In today’s guest blog we look at why Figurenotes has been so successful in additional needs settings. Iain Macleod works in Kaimes School, a wonderful specialist school in Edinburgh. They have had projects from Drake Music Scotland for many years, alongside their regular music lessons. Iain explains his reasoning for using Figurenotes in the classroom.

Arms hold and point to a Figurenotes score. Another set of hands play the xylophone using wooden beaters. There are Figurenotes stickers on the instrument.
A Drake Music Scotland Associate Musician with a pupil and support at Kaimes School

My name is Iain and I’m a music teacher. After starting my career as a peripatetic guitar teacher, I started teaching general music in primary schools in London. I qualified as a secondary music teacher in 2012, but have spent most of the time since working in Additional Needs settings.  

I first came across Figurenotes when I was working at a residential school where all the students had experienced significant early years trauma. This meant they had struggled with mainstream school because of challenging behaviour and were now in a more nurture-focused environment. All these kids were amazing as people and had bucket loads of energy and enthusiasm, but they also had very low self-esteem and would quickly give up on something if they felt they would get it wrong. Basically, they hated school and would go to extreme lengths to avoid ‘work’.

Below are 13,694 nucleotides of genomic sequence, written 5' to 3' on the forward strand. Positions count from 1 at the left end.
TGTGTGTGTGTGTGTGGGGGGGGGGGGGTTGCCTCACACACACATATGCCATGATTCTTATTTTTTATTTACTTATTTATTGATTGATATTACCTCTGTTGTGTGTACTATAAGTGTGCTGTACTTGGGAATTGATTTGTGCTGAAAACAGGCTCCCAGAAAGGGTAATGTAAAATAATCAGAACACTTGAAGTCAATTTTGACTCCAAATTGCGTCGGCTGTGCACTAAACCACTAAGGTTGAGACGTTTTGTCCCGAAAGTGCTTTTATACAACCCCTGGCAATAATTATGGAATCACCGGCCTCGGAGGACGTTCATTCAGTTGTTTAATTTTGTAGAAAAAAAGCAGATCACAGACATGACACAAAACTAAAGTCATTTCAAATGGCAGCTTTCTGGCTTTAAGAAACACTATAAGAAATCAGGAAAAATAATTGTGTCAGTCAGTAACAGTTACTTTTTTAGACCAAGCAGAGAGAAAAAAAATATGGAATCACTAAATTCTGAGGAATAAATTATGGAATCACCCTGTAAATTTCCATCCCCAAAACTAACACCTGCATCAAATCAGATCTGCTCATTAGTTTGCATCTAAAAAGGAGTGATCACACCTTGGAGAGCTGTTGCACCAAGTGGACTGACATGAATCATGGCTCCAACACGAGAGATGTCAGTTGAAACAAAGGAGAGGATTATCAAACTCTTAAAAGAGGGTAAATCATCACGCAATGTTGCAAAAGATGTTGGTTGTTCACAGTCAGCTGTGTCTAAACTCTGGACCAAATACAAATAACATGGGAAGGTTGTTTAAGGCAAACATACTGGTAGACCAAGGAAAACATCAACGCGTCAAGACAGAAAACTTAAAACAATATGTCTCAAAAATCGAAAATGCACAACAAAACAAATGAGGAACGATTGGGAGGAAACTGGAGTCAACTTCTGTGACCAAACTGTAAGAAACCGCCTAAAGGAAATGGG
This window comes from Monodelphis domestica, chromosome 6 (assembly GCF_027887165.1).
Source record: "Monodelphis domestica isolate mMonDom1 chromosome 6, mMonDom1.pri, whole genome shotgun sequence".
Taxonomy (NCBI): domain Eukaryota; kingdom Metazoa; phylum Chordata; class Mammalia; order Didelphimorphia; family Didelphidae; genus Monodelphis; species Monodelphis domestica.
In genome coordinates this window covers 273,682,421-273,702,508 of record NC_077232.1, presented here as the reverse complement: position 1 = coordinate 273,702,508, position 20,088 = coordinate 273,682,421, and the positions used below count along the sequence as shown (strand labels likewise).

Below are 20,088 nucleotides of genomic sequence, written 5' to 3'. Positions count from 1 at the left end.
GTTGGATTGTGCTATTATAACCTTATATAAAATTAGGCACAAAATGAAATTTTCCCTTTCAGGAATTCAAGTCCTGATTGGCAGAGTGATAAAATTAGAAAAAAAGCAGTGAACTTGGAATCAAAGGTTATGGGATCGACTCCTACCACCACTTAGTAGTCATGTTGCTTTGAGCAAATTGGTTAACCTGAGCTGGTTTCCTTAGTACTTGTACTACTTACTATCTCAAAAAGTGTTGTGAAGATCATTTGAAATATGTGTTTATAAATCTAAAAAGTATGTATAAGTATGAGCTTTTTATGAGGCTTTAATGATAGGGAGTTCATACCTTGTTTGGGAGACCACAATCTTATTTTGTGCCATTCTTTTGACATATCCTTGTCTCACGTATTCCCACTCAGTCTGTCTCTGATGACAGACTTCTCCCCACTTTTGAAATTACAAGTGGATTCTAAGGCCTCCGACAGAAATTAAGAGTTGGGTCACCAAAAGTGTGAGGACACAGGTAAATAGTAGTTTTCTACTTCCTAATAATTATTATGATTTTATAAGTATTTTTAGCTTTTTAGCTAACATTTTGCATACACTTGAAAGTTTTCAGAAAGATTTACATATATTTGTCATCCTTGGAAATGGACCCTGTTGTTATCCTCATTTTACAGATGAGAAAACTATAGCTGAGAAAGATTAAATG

I eventually realised that the less time I spent talking and explaining stuff, the better the lessons went! This is why Figurenotes was a huge hit with the students – they didn’t need any explanation as to how it worked. They could straight away just start following the music and playing on the keyboards! All I had to do was figure out easy versions of songs that they liked and print them off. Everyone was happy! Once they could play something they liked and had chosen, they were much more open to trying other activities and/or instruments. Engagement in music lessons was much better across the whole school. 

A man holds a Figurenotes score and points to it. We look over the shoulder of someone playing a glockenspiel with red beaters.
Drake Music Scotland musician, Tenzin, leads a session at Kaimes

I am now teaching in a school for ASD students, and they love Figurenotes too. I think it is the best thing for introducing notation and getting people playing straight away. I think if it was used in all schools (mainstream and specialist) a lot more people would be motivated to learn instruments and get involved with music.

Thanks for sharing, Iain. You can check out Iain’s music on his website.

If you have a story you’d like to share with us at Figurenotes, please email us at If you’d prefer a chat, we can set one up via 0131 659 4766.


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